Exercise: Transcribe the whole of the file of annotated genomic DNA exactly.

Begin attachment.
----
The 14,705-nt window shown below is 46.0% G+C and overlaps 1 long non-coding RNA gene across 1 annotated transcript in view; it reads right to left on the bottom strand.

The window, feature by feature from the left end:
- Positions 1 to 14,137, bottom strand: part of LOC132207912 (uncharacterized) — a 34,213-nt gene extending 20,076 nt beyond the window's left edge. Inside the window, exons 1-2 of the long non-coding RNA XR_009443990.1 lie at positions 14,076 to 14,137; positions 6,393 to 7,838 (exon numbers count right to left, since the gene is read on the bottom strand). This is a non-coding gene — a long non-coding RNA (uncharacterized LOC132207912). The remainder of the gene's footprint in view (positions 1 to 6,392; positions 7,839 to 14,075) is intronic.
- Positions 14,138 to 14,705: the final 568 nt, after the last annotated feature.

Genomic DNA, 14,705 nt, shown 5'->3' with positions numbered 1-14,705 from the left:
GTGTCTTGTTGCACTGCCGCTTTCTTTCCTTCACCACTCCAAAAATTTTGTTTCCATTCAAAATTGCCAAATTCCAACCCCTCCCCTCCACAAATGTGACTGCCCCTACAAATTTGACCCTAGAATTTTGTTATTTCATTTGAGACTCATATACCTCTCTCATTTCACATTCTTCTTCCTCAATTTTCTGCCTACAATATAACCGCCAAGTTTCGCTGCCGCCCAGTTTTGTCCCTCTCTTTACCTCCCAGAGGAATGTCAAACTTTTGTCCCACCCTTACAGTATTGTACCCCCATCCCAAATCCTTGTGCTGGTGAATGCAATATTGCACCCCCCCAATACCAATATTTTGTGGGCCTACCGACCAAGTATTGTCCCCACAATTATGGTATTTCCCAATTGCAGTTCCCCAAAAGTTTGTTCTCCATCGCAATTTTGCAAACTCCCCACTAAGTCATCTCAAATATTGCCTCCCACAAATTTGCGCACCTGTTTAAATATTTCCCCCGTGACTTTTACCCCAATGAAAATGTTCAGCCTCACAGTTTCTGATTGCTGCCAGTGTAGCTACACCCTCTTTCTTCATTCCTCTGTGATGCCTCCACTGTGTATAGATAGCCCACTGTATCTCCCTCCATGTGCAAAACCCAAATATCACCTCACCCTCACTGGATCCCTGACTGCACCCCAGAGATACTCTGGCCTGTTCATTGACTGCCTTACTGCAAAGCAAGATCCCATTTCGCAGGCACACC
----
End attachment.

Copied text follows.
The 14,705-nt window shown below is 46.0% G+C and overlaps 1 long non-coding RNA gene across 1 annotated transcript in view; it reads right to left on the bottom strand.

The window, feature by feature from the left end:
- Positions 1 to 14,137, bottom strand: part of LOC132207912 (uncharacterized) — a 34,213-nt gene extending 20,076 nt beyond the window's left edge. Inside the window, exons 1-2 of the long non-coding RNA XR_009443990.1 lie at positions 14,076 to 14,137; positions 6,393 to 7,838 (exon numbers count right to left, since the gene is read on the bottom strand). This is a non-coding gene — a long non-coding RNA (uncharacterized LOC132207912). The remainder of the gene's footprint in view (positions 1 to 6,392; positions 7,839 to 14,075) is intronic.
- Positions 14,138 to 14,705: the final 568 nt, after the last annotated feature.

Genomic DNA, 14,705 nt, shown 5'->3' with positions numbered 1-14,705 from the left:
GTGTCTTGTTGCACTGCCGCTTTCTTTCCTTCACCACTCCAAAAATTTTGTTTCCATTCAAAATTGCCAAATTCCAACCCCTCCCCTCCACAAATGTGACTGCCCCTACAAATTTGACCCTAGAATTTTGTTATTTCATTTGAGACTCATATACCTCTCTCATTTCACATTCTTCTTCCTCAATTTTCTGCCTACAATATAACCGCCAAGTTTCGCTGCCGCCCAGTTTTGTCCCTCTCTTTACCTCCCAGAGGAATGTCAAACTTTTGTCCCACCCTTACAGTATTGTACCCCCATCCCAAATCCTTGTGCTGGTGAATGCAATATTGCACCCCCCCAATACCAATATTTTGTGGGCCTACCGACCAAGTATTGTCCCCACAATTATGGTATTTCCCAATTGCAGTTCCCCAAAAGTTTGTTCTCCATCGCAATTTTGCAAACTCCCCACTAAGTCATCTCAAATATTGCCTCCCACAAATTTGCGCACCTGTTTAAATATTTCCCCCGTGACTTTTACCCCAATGAAAATGTTCAGCCTCACAGTTTCTGATTGCTGCCAGTGTAGCTACACCCTCTTTCTTCATTCCTCTGTGATGCCTCCACTGTGTATAGATAGCCCACTGTATCTCCCTCCATGTGCAAAACCCAAATATCACCTCACCCTCACTGGATCCCTGACTGCACCCCAGAGATACTCTGGCCTGTTCATTGACTGCCTTACTGCAAAGCAAGATCCCATTTCGCAGGCACACC